All entries for Saturday 21 April 2007
April 21, 2007
Digital Radio Mondiale Comes to Devon
Digital Radio Mondiale: Testing in Devon
Digital Radio mondiale is digital radio for Medium wave listeners.
The first test of this is going ahead in Devon reports the BBC Press Office
This test will start on the 23rd April 2007.
Below the Morphy Richards DRM receiver. Currently this appears to be the only equipment capable of receiving the signal. Lack of receivers could stymie the initiative but the BBC a giving 100 testers a receiver to do the test with. Which is just as well really because as they say on their 'questions answered' page :
There are a number manufacturers in the UK who are planning to produce digital medium-wave capable radios, although none is yet ready to buy in the shops. As they are not yet readily available, we're not able to say how much a digital medium-wave radio will cost.
Whilst nobody seems to be selling the Morphy richards here at present although there is apparently a 'grey market' there is a USB alternative which can link to your laptop or PC. so if you live in Devon this could be a good opportunity. The USB Radio comes from WinRadio. At $600 they will be moving off the shelves fast I'm sure.
What is DRM?
DRM. (Meaning 2) DRM or Digital Radio Mondiale is the world's only, open standard digital radio system for short-wave, AM/medium-wave and long-wave. It has been endorsed by the ITU, IEC and ETSI. DRM is the only universal, open standard digital AM radio system with near-FM quality sound available to markets worldwide. Unlike digital systems that require a new frequency allocation, DRM uses existing AM broadcast frequency bands. The DRM signal is designed to fit in with the existing AM broadcast band plan. Below a Morphy richards DRM Radio.
By comparison with new DAB systems the current technology can be cheaply adapted to transmit digitally on these frequencies. Reputedly the sound quality is very good indeed.
The DRM system uses existing AM broadcast frequencies to deliver near-FM quality digital sound.
It uses compression to squeeze clear digital sound into the narrow radio channels that currently carry crackly analogue signals.
The DRM technology has the potential to make digital radio available in places that Digital Audio Broadcasting (DAB) radio or even FM will probably never reach. (BBC Story)
BBC Your Questions answered page on DRM in response to the Devon test. This gives a good range of detail.
Recent Guardian story on Organgrinder's Blog here.
Putting British Digital Radio Broadcasting in Persepctive
Below press releases from Radioscape a digital radio developer
Why is the UK leading in DAB?
There are three things that need to come together for DAB to be successful.
- First, the broadcast infrastructure has to be in place to reach the majority of the population.
- Second, receivers need to be available at consumer price points - sub £100 was the breakthrough price for the UK.
- Third, there has to be different and compelling content.
In many countries, DAB just duplicated existing radio stations so there was no compelling reason to buy a DAB receiver. However, in the UK the BBC pioneered the launch of several completely new DAB radio stations that makes it worthwhile for people to buy a new radio and provides momentum and a critical mass of potential listeners to support the launch of commercial DAB radio stations. As a result, there are hundreds of DAB stations across the UK - more than the number of FM stations.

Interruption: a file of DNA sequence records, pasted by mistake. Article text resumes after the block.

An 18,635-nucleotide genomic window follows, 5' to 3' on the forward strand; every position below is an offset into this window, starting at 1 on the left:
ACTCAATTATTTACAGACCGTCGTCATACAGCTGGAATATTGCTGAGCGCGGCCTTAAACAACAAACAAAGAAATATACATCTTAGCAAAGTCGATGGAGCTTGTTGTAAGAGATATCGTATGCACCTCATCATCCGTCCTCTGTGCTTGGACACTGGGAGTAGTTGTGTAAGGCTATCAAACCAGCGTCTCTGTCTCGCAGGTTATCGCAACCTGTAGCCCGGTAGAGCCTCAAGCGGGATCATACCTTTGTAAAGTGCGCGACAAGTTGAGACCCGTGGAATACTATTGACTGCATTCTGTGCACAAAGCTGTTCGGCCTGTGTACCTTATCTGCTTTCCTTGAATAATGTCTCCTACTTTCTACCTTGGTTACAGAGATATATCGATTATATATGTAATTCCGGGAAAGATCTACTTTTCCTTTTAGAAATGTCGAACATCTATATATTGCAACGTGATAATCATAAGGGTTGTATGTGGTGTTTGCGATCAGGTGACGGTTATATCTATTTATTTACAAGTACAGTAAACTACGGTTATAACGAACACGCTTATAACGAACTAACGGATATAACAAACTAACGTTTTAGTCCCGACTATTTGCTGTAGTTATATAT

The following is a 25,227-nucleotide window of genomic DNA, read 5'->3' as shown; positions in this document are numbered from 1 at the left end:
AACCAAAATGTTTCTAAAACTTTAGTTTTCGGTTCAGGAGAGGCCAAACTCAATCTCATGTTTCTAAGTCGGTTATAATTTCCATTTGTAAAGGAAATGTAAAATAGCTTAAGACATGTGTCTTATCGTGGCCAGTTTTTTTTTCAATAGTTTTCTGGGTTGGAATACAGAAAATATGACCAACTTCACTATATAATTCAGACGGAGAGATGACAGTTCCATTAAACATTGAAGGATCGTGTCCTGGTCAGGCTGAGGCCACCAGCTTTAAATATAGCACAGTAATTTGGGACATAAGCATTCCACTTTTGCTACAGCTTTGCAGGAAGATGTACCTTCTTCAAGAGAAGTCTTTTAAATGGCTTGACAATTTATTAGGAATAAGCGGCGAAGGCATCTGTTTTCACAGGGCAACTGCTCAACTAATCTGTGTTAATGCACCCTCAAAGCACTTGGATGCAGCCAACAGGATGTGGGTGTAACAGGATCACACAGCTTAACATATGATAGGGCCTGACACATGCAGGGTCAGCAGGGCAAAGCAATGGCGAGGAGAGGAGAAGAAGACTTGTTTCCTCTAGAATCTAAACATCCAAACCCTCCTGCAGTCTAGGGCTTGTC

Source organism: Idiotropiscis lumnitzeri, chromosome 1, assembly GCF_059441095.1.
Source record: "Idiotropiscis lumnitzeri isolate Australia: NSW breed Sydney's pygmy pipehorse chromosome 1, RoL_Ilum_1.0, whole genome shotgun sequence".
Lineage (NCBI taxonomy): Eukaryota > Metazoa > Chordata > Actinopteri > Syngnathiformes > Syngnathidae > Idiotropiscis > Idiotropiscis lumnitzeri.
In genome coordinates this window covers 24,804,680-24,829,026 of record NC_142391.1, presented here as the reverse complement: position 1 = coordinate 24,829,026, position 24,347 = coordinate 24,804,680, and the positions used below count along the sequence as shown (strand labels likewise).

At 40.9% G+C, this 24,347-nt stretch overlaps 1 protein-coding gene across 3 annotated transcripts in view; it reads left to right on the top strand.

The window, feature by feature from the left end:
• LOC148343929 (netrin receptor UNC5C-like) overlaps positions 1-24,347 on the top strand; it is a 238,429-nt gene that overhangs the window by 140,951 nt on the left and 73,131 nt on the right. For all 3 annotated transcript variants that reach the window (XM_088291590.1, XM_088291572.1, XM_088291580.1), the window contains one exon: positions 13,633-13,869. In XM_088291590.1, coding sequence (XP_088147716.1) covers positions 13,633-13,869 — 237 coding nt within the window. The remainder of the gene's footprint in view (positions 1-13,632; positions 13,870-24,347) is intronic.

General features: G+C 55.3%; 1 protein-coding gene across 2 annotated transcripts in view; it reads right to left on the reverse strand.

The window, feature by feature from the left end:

What is DRM (Digital Radio Mondiale) and does it compete with DAB?
DRM is the only global standard for the digitising of broadcasting in the AM (SW, MW and LW) frequency bands. Able to cover great distances and provide near “FM quality” audio using much lower transmission power and smaller amounts of spectrum, DRM is currently being widely adopted around the world to provide new and higher quality broadcasts for both national and international audiences. Over 20 Broadcasters are already broadcasting using DRM across the globe and include the BBC (World Service), Deutsche Welle, RTL Group, Radio Netherlands, and TDF. More information can be found at www.drm.org
DAB is ideal for short range broadcasts of a few dozen miles or kilometers so that a network of transmitters is required to cover a country. By contrast, one DRM transmitter can cover an entire continent and even go from one continent to another. Thus DAB is best suited to areas of high population density with DRM being able to cover these and areas of low population density. DAB is able to provide an enhanced user experience by being able to carry additional data such as EPG (Electronic Programme Guides), information related to the current programme and even video. DRM, however, can only carry a small amount of data.
The future for DAB and DRM is not as rivals but as complementary technologies. At IFA 2005, RadioScape was the first company in the world to show a multi-standard consumer receiver that could receiver DRM, DAB, MW, LW, SW and FM. This fully integrated solution enables the listener to select what he or she wants to listen to from a display of available radio stations and the receiver works out which technology to use. This is the content-driven future for Digital Radio, where the technology to deliver it is transparent to the user.